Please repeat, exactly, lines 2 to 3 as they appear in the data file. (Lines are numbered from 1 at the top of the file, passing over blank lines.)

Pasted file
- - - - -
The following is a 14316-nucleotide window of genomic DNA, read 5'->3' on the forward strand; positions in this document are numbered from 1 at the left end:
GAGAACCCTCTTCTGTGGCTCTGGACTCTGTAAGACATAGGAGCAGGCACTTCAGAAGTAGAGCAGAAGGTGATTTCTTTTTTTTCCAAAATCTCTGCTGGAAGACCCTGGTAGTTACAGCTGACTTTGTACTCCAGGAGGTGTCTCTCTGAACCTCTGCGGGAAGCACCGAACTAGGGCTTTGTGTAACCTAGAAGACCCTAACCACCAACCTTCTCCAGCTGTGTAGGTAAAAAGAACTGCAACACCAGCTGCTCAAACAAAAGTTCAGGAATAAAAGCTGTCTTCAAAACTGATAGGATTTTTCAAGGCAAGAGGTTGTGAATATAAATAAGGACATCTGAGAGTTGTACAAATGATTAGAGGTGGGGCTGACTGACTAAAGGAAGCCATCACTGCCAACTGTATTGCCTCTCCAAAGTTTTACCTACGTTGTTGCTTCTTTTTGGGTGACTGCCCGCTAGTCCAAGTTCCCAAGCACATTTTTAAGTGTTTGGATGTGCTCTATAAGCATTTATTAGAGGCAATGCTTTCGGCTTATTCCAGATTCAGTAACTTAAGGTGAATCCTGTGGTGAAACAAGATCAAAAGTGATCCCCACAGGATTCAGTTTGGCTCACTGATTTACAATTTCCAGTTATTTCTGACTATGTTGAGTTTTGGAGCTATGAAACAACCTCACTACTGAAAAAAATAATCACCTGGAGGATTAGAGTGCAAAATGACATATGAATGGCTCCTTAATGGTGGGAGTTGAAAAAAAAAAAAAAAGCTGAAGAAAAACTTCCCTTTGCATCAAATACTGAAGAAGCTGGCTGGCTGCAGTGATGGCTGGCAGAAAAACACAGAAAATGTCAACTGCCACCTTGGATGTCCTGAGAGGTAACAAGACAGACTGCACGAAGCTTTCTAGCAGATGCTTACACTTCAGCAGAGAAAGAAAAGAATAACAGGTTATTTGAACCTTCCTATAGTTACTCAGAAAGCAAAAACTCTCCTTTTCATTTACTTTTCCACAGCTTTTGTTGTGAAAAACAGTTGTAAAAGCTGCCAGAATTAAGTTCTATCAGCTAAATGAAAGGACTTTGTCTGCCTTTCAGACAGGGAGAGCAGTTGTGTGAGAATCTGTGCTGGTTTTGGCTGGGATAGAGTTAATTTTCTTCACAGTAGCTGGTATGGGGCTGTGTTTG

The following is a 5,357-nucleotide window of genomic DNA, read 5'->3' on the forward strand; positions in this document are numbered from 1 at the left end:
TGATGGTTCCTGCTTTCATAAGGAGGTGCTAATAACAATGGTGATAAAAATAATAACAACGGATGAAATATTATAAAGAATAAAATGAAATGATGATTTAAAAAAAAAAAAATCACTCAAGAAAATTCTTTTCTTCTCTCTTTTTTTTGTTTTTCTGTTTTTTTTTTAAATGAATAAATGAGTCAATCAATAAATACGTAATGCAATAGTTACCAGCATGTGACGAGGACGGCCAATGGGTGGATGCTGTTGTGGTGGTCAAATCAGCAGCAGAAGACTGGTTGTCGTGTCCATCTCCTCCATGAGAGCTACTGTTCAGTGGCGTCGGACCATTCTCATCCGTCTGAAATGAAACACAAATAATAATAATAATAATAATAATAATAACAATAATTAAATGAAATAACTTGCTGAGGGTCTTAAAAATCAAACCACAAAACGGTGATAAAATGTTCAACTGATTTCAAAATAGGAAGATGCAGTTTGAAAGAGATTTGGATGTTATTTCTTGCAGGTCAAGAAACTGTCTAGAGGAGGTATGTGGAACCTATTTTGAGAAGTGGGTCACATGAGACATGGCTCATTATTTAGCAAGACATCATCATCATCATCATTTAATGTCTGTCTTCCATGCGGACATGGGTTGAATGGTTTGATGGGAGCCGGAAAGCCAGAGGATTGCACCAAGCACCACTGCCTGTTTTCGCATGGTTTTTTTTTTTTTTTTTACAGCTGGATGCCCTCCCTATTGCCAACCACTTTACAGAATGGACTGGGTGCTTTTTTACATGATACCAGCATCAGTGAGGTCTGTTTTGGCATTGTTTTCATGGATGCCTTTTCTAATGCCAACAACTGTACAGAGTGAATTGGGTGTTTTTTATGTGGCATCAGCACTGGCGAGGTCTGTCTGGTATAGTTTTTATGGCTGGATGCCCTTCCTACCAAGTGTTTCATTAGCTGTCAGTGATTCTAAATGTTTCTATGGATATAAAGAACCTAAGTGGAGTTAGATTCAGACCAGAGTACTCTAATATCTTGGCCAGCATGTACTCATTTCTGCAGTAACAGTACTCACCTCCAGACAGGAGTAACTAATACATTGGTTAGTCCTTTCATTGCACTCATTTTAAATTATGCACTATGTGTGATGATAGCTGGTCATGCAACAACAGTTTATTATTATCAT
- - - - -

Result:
GAGAACCCTCTTCTGTGGCTCTGGACTCTGTAAGACATAGGAGCAGGCACTTCAGAAGTAGAGCAGAAGGTGATTTCTTTTTTTTCCAAAATCTCTGCTGGAAGACCCTGGTAGTTACAGCTGACTTTGTACTCCAGGAGGTGTCTCTCTGAACCTCTGCGGGAAGCACCGAACTAGGGCTTTGTGTAACCTAGAAGACCCTAACCACCAACCTTCTCCAGCTGTGTAGGTAAAAAGAACTGCAACACCAGCTGCTCAAACAAAAGTTCAGGAATAAAAGCTGTCTTCAAAACTGATAGGATTTTTCAAGGCAAGAGGTTGTGAATATAAATAAGGACATCTGAGAGTTGTACAAATGATTAGAGGTGGGGCTGACTGACTAAAGGAAGCCATCACTGCCAACTGTATTGCCTCTCCAAAGTTTTACCTACGTTGTTGCTTCTTTTTGGGTGACTGCCCGCTAGTCCAAGTTCCCAAGCACATTTTTAAGTGTTTGGATGTGCTCTATAAGCATTTATTAGAGGCAATGCTTTCGGCTTATTCCAGATTCAGTAACTTAAGGTGAATCCTGTGGTGAAACAAGATCAAAAGTGATCCCCACAGGATTCAGTTTGGCTCACTGATTTACAATTTCCAGTTATTTCTGACTATGTTGAGTTTTGGAGCTATGAAACAACCTCACTACTGAAAAAAATAATCACCTGGAGGATTAGAGTGCAAAATGACATATGAATGGCTCCTTAATGGTGGGAGTTGAAAAAAAAAAAAAAAGCTGAAGAAAAACTTCCCTTTGCATCAAATACTGAAGAAGCTGGCTGGCTGCAGTGATGGCTGGCAGAAAAACACAGAAAATGTCAACTGCCACCTTGGATGTCCTGAGAGGTAACAAGACAGACTGCACGAAGCTTTCTAGCAGATGCTTACACTTCAGCAGAGAAAGAAAAGAATAACAGGTTATTTGAACCTTCCTATAGTTACTCAGAAAGCAAAAACTCTCCTTTTCATTTACTTTTCCACAGCTTTTGTTGTGAAAAACAGTTGTAAAAGCTGCCAGAATTAAGTTCTATCAGCTAAATGAAAGGACTTTGTCTGCCTTTCAGACAGGGAGAGCAGTTGTGTGAGAATCTGTGCTGGTTTTGGCTGGGATAGAGTTAATTTTCTTCACAGTAGCTGGTATGGGGCTGTGTTTG

The following is a 5,357-nucleotide window of genomic DNA, read 5'->3' on the forward strand; positions in this document are numbered from 1 at the left end: